Here are some thoughts, mostly embryonic, about possible independent projects:
1) I’ve been working on incorporating simple digital tools (online searches and PowerPoint/Prezi presentations) into a dramaturgical pedagogy with my theatre classes. I’m just trying some things out this semester, but I think that there is more to be developed here, including some kind of formatting that students can plug their information into so that they don’t spend too much time on form rather than content.
2) Since I will be on a Writing Fellowship next year (location TBD), there may be opportunities to develop something in that context. I’m especially interested in the ideas of active learning and critical learning from James Paul Gee’s video game pedagogies.
3) I’d love to work on a mapping project related to my own research into the movements of scenic designers around Europe in the seventeenth century.
4) My department has an image database that is constantly growing but not widely utilized. It might be useful to see how it might better serve student need and try to optimize it.
5) A central location that collects freely available theatre images, films, and sound files is something that I know I would have liked to have when I was starting to teach, so maybe putting something like that together.
6) There are large number of my colleagues in theatre who don’t know what tools CUNY makes available to us, or how to use them particularly well. I could coordinate a few workshops on CUNY tools particularly for Theatre students.
7) I’m just branching out into mapping (I’ve done a little using ArcGIS) but I’ve found that learning tools tend to focus on examples that don’t work for the humanities (optimal locations for businesses, density of certain professions). I’d like to see (put together once I’ve developed stronger skills) a workshop focus on mapping for the humanities, with an emphasis on how we can gather our data and get it into the appropriate file format because often we can’t pull from readily available sources. I’d also be interested in learning more about open source GIS, since it isn’t dependent on institutional access.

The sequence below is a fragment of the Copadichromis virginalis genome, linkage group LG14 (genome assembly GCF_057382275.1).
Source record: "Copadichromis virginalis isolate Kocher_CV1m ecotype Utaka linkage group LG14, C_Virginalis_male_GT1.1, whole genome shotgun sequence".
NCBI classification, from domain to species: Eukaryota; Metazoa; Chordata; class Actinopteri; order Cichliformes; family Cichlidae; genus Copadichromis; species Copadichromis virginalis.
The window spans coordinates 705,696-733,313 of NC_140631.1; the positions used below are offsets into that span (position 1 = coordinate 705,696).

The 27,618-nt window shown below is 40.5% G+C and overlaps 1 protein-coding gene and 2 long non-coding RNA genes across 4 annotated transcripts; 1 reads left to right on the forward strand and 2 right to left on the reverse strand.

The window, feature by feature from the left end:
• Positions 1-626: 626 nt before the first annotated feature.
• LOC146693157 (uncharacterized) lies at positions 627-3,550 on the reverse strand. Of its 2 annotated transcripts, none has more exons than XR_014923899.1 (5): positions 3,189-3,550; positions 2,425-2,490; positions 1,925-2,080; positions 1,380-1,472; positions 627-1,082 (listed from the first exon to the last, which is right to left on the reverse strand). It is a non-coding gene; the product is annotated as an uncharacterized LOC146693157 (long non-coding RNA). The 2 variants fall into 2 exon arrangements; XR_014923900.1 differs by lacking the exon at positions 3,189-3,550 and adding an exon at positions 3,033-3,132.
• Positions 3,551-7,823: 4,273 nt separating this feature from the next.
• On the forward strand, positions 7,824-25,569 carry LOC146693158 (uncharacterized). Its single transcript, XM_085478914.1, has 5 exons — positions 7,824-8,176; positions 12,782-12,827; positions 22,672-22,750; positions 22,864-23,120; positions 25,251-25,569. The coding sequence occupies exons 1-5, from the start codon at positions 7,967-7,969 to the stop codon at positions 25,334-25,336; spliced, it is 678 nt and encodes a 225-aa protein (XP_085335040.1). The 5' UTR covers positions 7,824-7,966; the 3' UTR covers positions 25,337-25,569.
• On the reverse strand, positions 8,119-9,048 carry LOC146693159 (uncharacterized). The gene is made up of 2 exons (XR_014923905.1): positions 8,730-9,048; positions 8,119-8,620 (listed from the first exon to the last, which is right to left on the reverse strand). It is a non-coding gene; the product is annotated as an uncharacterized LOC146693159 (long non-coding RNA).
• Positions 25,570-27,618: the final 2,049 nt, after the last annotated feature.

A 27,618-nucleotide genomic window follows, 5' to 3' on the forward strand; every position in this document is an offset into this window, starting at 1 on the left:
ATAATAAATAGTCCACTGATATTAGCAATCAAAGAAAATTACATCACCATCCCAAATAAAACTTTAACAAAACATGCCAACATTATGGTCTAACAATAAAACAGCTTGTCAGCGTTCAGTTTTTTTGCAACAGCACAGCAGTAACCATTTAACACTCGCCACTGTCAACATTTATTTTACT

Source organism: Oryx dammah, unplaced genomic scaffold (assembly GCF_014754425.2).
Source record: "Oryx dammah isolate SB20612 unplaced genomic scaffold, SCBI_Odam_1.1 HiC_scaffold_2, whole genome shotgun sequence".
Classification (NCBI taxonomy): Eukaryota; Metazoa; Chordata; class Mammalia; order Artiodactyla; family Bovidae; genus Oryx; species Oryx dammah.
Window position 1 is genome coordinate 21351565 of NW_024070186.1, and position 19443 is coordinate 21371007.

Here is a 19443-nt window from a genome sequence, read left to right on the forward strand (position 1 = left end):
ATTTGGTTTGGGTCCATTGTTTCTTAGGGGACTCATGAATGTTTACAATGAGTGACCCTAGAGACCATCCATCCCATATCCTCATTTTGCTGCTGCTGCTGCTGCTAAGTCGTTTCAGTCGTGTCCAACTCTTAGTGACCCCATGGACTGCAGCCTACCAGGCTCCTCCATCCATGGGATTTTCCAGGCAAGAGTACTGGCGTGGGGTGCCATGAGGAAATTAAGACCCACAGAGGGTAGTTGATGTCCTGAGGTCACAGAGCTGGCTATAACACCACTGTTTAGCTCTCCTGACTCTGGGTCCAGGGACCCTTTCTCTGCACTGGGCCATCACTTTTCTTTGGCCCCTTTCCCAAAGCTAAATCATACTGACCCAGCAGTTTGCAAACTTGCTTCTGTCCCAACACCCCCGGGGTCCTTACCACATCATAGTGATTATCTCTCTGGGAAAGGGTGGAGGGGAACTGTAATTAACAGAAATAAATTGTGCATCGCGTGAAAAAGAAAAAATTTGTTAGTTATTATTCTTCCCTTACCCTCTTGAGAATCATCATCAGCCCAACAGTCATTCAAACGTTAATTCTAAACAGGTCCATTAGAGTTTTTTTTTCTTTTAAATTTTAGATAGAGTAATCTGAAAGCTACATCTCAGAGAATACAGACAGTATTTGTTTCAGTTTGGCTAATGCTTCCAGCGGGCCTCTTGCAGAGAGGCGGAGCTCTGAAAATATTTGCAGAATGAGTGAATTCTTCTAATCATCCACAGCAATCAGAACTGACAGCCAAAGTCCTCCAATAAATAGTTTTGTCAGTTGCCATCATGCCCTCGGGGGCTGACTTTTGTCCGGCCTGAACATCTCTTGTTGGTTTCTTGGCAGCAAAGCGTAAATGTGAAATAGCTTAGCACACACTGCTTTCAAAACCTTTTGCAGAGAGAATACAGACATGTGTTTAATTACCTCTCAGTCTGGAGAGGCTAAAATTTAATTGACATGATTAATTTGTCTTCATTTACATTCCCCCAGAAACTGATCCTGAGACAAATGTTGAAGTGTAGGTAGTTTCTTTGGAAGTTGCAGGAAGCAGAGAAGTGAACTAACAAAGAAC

8)Two possible ideas for the “ethnography of technology” option: a review of instructional technology in introductory theatre courses, or an investigation of the methods and effectiveness of an ongoing Twitter project in CUNY undergraduate acting classes started by some of my colleagues.
These are great ideas, Pamela. I’ve also been frustrated with mapping examples that heavily rely on quantitative data, and agree that learning tools that are specifically humanities (or qualitative social sciences) focused would be great.
Excellent ideas. They are all nascent, which is where they should be at this point. Take a look at WIkiProjects. Here is a page about the ones on WIkipedia and here is one about the ones on the Commons. It seems like this would be a good way of organizing some of the images you were talking about. There are other wikimedia sites as well that might be useful